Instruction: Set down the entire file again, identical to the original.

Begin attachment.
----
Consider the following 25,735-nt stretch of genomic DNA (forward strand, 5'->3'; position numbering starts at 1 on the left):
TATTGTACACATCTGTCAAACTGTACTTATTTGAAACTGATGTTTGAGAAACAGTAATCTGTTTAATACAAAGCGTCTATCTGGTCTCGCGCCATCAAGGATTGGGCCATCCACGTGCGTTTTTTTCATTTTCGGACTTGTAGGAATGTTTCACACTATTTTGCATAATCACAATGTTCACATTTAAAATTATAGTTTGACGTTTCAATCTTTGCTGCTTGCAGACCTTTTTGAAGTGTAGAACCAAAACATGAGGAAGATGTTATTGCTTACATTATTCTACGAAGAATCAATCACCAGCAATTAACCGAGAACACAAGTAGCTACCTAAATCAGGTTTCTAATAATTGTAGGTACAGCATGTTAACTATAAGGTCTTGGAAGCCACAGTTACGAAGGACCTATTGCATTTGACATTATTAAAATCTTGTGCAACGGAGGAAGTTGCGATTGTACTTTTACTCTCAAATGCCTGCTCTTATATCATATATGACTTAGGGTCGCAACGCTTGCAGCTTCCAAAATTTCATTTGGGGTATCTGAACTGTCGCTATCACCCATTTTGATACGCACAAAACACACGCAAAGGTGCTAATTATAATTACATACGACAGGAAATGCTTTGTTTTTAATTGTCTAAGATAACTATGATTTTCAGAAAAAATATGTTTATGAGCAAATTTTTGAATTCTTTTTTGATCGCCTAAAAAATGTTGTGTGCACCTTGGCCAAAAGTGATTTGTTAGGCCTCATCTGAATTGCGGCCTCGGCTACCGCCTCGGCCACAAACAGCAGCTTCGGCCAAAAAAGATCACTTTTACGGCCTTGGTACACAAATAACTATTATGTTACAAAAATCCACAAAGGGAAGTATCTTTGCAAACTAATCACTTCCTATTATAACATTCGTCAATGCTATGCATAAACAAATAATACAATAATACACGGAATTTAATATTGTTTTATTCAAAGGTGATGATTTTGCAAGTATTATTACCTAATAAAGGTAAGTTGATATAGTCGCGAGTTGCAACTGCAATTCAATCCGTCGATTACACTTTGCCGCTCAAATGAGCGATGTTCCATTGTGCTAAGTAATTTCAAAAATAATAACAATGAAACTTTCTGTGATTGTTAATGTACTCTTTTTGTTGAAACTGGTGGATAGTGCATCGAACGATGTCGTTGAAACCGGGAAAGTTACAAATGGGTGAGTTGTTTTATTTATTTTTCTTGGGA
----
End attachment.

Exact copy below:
Consider the following 25,735-nt stretch of genomic DNA (forward strand, 5'->3'; position numbering starts at 1 on the left):
TATTGTACACATCTGTCAAACTGTACTTATTTGAAACTGATGTTTGAGAAACAGTAATCTGTTTAATACAAAGCGTCTATCTGGTCTCGCGCCATCAAGGATTGGGCCATCCACGTGCGTTTTTTTCATTTTCGGACTTGTAGGAATGTTTCACACTATTTTGCATAATCACAATGTTCACATTTAAAATTATAGTTTGACGTTTCAATCTTTGCTGCTTGCAGACCTTTTTGAAGTGTAGAACCAAAACATGAGGAAGATGTTATTGCTTACATTATTCTACGAAGAATCAATCACCAGCAATTAACCGAGAACACAAGTAGCTACCTAAATCAGGTTTCTAATAATTGTAGGTACAGCATGTTAACTATAAGGTCTTGGAAGCCACAGTTACGAAGGACCTATTGCATTTGACATTATTAAAATCTTGTGCAACGGAGGAAGTTGCGATTGTACTTTTACTCTCAAATGCCTGCTCTTATATCATATATGACTTAGGGTCGCAACGCTTGCAGCTTCCAAAATTTCATTTGGGGTATCTGAACTGTCGCTATCACCCATTTTGATACGCACAAAACACACGCAAAGGTGCTAATTATAATTACATACGACAGGAAATGCTTTGTTTTTAATTGTCTAAGATAACTATGATTTTCAGAAAAAATATGTTTATGAGCAAATTTTTGAATTCTTTTTTGATCGCCTAAAAAATGTTGTGTGCACCTTGGCCAAAAGTGATTTGTTAGGCCTCATCTGAATTGCGGCCTCGGCTACCGCCTCGGCCACAAACAGCAGCTTCGGCCAAAAAAGATCACTTTTACGGCCTTGGTACACAAATAACTATTATGTTACAAAAATCCACAAAGGGAAGTATCTTTGCAAACTAATCACTTCCTATTATAACATTCGTCAATGCTATGCATAAACAAATAATACAATAATACACGGAATTTAATATTGTTTTATTCAAAGGTGATGATTTTGCAAGTATTATTACCTAATAAAGGTAAGTTGATATAGTCGCGAGTTGCAACTGCAATTCAATCCGTCGATTACACTTTGCCGCTCAAATGAGCGATGTTCCATTGTGCTAAGTAATTTCAAAAATAATAACAATGAAACTTTCTGTGATTGTTAATGTACTCTTTTTGTTGAAACTGGTGGATAGTGCATCGAACGATGTCGTTGAAACCGGGAAAGTTACAAATGGGTGAGTTGTTTTATTTATTTTTCTTGGGA